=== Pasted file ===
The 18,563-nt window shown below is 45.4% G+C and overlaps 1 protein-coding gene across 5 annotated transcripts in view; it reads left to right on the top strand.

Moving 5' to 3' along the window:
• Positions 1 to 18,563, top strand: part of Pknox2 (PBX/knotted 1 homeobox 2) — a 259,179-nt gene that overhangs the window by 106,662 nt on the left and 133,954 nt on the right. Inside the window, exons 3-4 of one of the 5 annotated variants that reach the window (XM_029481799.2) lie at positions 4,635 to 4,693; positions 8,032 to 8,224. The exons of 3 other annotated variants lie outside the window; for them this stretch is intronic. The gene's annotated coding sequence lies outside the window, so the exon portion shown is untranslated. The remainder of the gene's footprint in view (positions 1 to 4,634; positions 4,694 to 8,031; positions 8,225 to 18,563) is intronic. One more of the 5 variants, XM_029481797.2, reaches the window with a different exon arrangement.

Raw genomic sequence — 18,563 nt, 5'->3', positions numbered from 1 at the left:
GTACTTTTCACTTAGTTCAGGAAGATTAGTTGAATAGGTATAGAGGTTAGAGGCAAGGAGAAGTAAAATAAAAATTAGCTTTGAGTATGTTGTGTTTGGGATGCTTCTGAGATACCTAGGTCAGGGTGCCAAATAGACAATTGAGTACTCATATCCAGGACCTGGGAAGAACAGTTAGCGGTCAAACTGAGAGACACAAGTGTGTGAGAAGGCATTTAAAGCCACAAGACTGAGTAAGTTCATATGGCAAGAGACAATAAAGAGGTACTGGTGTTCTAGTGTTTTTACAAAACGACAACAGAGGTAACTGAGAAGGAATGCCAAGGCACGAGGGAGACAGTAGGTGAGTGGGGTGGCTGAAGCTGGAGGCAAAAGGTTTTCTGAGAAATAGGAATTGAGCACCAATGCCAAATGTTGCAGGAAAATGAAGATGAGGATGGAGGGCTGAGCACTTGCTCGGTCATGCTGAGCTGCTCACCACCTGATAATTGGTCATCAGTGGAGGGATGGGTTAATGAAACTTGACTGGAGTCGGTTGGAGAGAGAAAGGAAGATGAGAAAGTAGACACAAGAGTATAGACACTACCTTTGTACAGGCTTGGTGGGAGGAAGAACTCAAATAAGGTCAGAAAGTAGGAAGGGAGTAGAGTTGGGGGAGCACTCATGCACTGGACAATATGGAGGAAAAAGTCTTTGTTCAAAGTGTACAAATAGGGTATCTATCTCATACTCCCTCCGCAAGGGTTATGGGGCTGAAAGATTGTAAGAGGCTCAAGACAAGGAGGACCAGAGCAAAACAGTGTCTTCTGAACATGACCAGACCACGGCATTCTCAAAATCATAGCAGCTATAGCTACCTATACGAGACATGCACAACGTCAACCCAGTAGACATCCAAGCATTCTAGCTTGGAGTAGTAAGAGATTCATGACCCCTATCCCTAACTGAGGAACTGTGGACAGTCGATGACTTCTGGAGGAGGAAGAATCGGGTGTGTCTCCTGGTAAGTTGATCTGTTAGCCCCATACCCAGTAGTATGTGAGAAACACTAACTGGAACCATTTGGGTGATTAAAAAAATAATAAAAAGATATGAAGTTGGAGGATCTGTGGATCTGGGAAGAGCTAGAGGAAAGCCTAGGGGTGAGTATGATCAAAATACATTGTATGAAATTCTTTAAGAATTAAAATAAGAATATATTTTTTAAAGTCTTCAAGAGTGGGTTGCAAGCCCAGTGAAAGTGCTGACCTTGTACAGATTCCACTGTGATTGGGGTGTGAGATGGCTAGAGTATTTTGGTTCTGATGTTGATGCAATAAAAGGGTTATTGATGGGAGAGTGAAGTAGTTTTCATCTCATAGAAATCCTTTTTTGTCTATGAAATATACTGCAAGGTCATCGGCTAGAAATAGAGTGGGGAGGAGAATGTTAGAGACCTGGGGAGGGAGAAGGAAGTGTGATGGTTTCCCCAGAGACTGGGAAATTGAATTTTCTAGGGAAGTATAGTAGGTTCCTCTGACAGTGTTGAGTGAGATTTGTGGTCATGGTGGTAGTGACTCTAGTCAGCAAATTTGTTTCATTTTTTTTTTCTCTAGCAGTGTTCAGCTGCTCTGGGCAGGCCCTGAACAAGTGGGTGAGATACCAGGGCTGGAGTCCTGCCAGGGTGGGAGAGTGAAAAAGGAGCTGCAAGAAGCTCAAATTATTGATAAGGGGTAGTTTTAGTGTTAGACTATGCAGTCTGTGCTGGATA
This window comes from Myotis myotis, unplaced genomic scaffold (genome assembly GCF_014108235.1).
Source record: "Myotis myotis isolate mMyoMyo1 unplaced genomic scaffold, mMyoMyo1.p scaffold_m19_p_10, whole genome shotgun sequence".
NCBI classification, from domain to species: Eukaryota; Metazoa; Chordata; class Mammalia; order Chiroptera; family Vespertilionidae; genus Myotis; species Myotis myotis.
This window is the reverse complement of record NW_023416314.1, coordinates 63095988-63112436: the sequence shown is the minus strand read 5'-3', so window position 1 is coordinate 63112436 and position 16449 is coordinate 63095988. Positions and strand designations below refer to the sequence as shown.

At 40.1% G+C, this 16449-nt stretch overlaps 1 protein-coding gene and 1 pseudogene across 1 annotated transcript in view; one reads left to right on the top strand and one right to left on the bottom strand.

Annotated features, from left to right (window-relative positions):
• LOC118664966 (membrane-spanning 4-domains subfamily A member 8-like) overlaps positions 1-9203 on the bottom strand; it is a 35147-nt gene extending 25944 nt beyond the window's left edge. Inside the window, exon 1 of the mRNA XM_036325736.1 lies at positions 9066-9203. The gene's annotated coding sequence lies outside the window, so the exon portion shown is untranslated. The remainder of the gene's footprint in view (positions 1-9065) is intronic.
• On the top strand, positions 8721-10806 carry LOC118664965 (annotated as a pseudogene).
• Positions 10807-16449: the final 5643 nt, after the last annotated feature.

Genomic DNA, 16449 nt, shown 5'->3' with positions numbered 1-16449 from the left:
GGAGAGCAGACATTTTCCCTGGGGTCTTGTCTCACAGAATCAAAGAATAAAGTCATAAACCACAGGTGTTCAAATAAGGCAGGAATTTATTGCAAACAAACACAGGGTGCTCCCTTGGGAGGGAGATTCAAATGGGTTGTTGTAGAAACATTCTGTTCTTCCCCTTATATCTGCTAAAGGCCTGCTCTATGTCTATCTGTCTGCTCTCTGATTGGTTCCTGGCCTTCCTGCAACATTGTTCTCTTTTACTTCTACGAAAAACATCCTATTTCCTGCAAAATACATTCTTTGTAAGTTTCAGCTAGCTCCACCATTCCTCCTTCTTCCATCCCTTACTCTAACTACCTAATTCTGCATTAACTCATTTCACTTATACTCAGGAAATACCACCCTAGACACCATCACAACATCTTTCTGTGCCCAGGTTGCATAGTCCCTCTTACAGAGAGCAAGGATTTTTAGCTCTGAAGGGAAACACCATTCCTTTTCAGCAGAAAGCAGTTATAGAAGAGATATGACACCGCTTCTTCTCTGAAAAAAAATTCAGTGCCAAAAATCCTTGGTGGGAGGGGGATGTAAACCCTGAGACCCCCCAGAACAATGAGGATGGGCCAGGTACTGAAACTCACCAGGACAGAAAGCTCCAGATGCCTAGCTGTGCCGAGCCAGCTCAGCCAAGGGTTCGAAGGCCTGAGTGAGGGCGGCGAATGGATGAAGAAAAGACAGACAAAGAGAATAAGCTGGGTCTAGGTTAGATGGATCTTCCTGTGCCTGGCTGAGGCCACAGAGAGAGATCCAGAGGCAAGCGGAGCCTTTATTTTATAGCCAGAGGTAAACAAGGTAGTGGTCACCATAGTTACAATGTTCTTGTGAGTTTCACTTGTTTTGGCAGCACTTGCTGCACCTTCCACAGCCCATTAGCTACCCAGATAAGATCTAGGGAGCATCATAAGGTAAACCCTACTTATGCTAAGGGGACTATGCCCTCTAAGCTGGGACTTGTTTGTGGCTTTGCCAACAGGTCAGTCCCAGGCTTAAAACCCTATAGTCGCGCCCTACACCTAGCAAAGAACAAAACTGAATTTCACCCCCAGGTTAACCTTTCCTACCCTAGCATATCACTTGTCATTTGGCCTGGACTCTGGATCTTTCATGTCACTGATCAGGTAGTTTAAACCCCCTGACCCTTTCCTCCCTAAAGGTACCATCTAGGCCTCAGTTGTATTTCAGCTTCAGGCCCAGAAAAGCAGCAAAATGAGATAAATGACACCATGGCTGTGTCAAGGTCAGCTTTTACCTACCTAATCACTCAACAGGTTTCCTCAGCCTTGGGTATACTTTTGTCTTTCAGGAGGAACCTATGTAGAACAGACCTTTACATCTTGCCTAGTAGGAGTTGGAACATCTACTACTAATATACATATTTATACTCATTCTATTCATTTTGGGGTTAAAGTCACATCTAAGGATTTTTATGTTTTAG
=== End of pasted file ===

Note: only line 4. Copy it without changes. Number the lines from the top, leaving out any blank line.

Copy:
Raw genomic sequence — 18,563 nt, 5'->3', positions numbered from 1 at the left: